Cutting the price tag of clinical trials with risk-based monitoring

Rick Morrison

Comprehend Systems

In our R&amp,D innovation focus month, Rick Morrison presents the cost benefits to pharma associated with risk-based monitoring.

On-site monitoring is a significant expense for pharmaceutical and biotech sponsors, accounting for up to 30 percent of the cost of a clinical trial. An extremely time-consuming and costly process, traditional site monitoring requires thousands of man hours that sponsors and CROs simply don’t have to spare. A more centralized, risk-based approach can reduce the price tag of site monitoring and is actually more effective and safer for patients, because more focused data means better accuracy. In fact, the FDA has shifted its guidance over the last couple of years to encourage risk-based monitoring rather than full on-site monitoring. It’s also been made possible by the widespread utilization of electronic data capture (EDC) systems, enabling remote monitoring of trial data and faster decision-making to effectively deploy resources as risks are identified.

Cheaper and safer? Sounds too good to be true…

A strategy to reduce resources and improve safety may sound too good to be true, but there is strong reasoning for the impact of risk-based monitoring on improving clinical trials. The tedious process of full on-site monitoring leads to issues with accuracy and effectiveness. It’s just not possible to wade through that much data, so monitors end up skimming the information, meaning that problems with the trial can easily go unnoticed. Alternatively, evidence suggests a centralized, risk-based approach is better able to detect data anomalies, including fraud, fabrication of data and other disruptions. Because the approach is more targeted, those responsible for site monitoring have a higher level of accuracy.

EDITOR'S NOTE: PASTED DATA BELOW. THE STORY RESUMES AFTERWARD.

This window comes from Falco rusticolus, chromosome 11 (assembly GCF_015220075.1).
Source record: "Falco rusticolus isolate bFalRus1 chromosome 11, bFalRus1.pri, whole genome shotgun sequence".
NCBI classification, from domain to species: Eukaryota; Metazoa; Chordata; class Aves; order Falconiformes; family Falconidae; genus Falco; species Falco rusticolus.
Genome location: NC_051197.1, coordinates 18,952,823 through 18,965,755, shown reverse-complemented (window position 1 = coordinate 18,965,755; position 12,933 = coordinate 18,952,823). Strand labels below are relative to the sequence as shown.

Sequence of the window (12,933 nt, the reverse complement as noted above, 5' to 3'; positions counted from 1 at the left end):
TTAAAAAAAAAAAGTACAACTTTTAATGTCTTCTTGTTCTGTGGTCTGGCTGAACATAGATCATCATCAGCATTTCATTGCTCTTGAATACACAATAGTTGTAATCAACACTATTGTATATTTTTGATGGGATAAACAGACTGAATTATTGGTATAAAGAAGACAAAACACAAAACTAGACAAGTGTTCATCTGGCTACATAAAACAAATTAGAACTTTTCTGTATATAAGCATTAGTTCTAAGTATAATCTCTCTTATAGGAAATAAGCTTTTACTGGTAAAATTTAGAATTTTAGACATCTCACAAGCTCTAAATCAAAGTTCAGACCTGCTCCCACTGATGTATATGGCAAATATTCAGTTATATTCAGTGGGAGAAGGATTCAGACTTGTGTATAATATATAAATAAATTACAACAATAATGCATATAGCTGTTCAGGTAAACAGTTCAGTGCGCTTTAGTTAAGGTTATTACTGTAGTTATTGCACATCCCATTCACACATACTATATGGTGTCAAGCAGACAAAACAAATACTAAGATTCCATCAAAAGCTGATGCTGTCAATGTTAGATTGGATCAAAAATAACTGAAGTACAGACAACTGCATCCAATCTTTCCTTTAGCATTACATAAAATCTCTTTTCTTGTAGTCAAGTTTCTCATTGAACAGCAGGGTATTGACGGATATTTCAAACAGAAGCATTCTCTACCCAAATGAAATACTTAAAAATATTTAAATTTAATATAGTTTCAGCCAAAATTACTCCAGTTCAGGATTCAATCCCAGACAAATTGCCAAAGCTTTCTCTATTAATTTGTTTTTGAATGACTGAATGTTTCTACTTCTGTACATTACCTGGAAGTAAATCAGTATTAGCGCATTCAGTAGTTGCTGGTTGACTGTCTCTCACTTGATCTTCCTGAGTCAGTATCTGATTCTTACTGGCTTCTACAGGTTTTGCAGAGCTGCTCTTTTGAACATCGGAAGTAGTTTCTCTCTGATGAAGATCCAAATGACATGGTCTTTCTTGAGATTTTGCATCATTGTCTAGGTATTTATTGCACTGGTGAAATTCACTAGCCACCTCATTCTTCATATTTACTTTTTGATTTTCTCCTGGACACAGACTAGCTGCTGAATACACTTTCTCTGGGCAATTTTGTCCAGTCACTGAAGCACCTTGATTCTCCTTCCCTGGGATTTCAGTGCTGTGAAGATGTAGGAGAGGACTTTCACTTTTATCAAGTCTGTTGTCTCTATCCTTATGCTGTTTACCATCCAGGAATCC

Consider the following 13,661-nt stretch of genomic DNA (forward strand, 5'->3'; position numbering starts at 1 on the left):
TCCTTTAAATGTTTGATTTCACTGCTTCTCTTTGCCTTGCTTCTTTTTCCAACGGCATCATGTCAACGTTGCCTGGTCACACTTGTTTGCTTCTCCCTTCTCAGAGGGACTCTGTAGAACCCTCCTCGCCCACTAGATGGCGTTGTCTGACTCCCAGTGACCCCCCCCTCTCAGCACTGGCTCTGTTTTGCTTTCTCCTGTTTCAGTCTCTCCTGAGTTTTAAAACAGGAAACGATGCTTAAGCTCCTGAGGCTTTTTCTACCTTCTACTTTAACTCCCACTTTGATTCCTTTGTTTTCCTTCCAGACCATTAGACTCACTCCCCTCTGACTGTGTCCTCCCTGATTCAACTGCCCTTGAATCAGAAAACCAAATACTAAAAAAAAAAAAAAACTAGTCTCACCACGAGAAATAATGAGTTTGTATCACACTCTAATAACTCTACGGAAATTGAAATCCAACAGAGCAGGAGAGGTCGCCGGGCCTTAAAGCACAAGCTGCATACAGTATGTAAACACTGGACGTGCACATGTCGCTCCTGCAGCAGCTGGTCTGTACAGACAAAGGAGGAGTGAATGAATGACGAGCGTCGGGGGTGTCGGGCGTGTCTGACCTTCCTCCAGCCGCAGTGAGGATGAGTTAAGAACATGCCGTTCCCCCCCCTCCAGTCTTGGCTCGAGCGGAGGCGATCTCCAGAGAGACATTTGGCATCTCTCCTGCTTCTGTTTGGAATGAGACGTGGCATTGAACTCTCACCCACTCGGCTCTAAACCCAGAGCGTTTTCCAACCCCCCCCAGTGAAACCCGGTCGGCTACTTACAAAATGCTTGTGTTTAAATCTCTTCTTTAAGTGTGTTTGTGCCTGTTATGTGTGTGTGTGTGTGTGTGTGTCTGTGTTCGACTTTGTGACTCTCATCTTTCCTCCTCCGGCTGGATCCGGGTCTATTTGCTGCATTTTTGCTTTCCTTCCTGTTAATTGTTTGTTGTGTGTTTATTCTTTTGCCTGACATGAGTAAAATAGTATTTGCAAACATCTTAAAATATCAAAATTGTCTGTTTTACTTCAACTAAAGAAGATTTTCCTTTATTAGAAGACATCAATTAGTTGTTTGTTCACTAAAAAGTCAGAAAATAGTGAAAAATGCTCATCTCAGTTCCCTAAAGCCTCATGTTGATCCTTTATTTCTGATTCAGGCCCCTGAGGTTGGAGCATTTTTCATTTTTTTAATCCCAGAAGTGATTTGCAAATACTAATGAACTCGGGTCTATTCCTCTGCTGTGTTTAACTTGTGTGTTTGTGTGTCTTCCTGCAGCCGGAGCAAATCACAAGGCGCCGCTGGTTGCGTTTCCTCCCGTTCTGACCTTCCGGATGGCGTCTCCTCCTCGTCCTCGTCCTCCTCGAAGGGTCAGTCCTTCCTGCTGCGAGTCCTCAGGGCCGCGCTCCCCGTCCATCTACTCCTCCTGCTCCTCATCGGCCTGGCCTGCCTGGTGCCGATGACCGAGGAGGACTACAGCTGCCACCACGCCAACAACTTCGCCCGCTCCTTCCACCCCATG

The modern analytic tools and technologies used in centralized, risk-based monitoring practices enable powerful insights into the data so that resources can be used more efficiently. Because data monitoring can be accomplished remotely, sponsors can significantly cut back on the man hours needed. With risk-based monitoring, rules-based trigger factors – like quality or enrollment data anomalies – can be deployed to indicate what process needs to be conducted to best use the resources at hand. While this sometimes means issuing an on-site visit, it’s a drastic reduction from 100 percent on-site monitoring. Over time, sponsors can build up a library of alerts which eventually evolves to become “intelligent,” proactively identifying and alerting monitors of problems in clinical trials.

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“We can expect to see continuous innovation as this approach becomes the industry standard.”

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What sponsors should consider before deploying risk-based monitoring

Sponsors and CROs need to invest in data platforms that support quick, easy and centralized reviews of trial results as data comes in. The right people should have secure access to data at the right time, and the user should then have the ability to interact with the data without the need for programming knowledge. The person responsible for the site monitoring should be able to drill down into the data and easily and quickly respond. Of course, the information delivered should be quality, accurate data.